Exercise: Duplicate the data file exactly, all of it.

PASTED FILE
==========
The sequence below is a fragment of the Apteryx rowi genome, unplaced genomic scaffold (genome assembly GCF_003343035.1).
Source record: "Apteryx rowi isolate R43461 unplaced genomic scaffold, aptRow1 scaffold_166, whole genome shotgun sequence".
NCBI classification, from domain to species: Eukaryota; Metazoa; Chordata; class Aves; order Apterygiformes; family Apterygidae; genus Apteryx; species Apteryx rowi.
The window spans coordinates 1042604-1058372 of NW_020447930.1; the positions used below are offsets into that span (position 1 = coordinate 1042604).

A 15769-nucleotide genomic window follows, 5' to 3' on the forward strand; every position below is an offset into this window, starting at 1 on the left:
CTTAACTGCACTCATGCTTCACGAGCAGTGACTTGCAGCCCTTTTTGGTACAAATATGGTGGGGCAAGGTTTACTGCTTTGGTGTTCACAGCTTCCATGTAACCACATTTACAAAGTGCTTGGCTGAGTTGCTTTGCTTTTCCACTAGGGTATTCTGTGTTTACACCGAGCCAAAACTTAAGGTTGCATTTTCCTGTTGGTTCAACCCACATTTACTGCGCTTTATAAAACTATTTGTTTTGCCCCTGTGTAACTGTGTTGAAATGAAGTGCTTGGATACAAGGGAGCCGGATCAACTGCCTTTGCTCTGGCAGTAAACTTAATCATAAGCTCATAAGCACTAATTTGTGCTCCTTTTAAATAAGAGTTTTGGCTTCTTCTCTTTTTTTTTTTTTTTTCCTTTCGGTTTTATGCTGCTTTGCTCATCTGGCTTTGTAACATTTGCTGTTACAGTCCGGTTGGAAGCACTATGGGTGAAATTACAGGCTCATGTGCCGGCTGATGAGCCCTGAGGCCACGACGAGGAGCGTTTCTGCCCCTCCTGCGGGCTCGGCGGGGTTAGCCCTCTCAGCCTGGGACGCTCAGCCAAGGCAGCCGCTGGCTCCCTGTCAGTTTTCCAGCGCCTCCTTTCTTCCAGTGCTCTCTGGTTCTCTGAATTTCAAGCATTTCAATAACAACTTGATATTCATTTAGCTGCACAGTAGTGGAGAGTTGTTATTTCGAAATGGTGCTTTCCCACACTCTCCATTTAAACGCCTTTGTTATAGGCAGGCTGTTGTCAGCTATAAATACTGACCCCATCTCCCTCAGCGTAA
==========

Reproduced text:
The sequence below is a fragment of the Apteryx rowi genome, unplaced genomic scaffold (genome assembly GCF_003343035.1).
Source record: "Apteryx rowi isolate R43461 unplaced genomic scaffold, aptRow1 scaffold_166, whole genome shotgun sequence".
NCBI classification, from domain to species: Eukaryota; Metazoa; Chordata; class Aves; order Apterygiformes; family Apterygidae; genus Apteryx; species Apteryx rowi.
The window spans coordinates 1042604-1058372 of NW_020447930.1; the positions used below are offsets into that span (position 1 = coordinate 1042604).

A 15769-nucleotide genomic window follows, 5' to 3' on the forward strand; every position below is an offset into this window, starting at 1 on the left:
CTTAACTGCACTCATGCTTCACGAGCAGTGACTTGCAGCCCTTTTTGGTACAAATATGGTGGGGCAAGGTTTACTGCTTTGGTGTTCACAGCTTCCATGTAACCACATTTACAAAGTGCTTGGCTGAGTTGCTTTGCTTTTCCACTAGGGTATTCTGTGTTTACACCGAGCCAAAACTTAAGGTTGCATTTTCCTGTTGGTTCAACCCACATTTACTGCGCTTTATAAAACTATTTGTTTTGCCCCTGTGTAACTGTGTTGAAATGAAGTGCTTGGATACAAGGGAGCCGGATCAACTGCCTTTGCTCTGGCAGTAAACTTAATCATAAGCTCATAAGCACTAATTTGTGCTCCTTTTAAATAAGAGTTTTGGCTTCTTCTCTTTTTTTTTTTTTTTTCCTTTCGGTTTTATGCTGCTTTGCTCATCTGGCTTTGTAACATTTGCTGTTACAGTCCGGTTGGAAGCACTATGGGTGAAATTACAGGCTCATGTGCCGGCTGATGAGCCCTGAGGCCACGACGAGGAGCGTTTCTGCCCCTCCTGCGGGCTCGGCGGGGTTAGCCCTCTCAGCCTGGGACGCTCAGCCAAGGCAGCCGCTGGCTCCCTGTCAGTTTTCCAGCGCCTCCTTTCTTCCAGTGCTCTCTGGTTCTCTGAATTTCAAGCATTTCAATAACAACTTGATATTCATTTAGCTGCACAGTAGTGGAGAGTTGTTATTTCGAAATGGTGCTTTCCCACACTCTCCATTTAAACGCCTTTGTTATAGGCAGGCTGTTGTCAGCTATAAATACTGACCCCATCTCCCTCAGCGTAA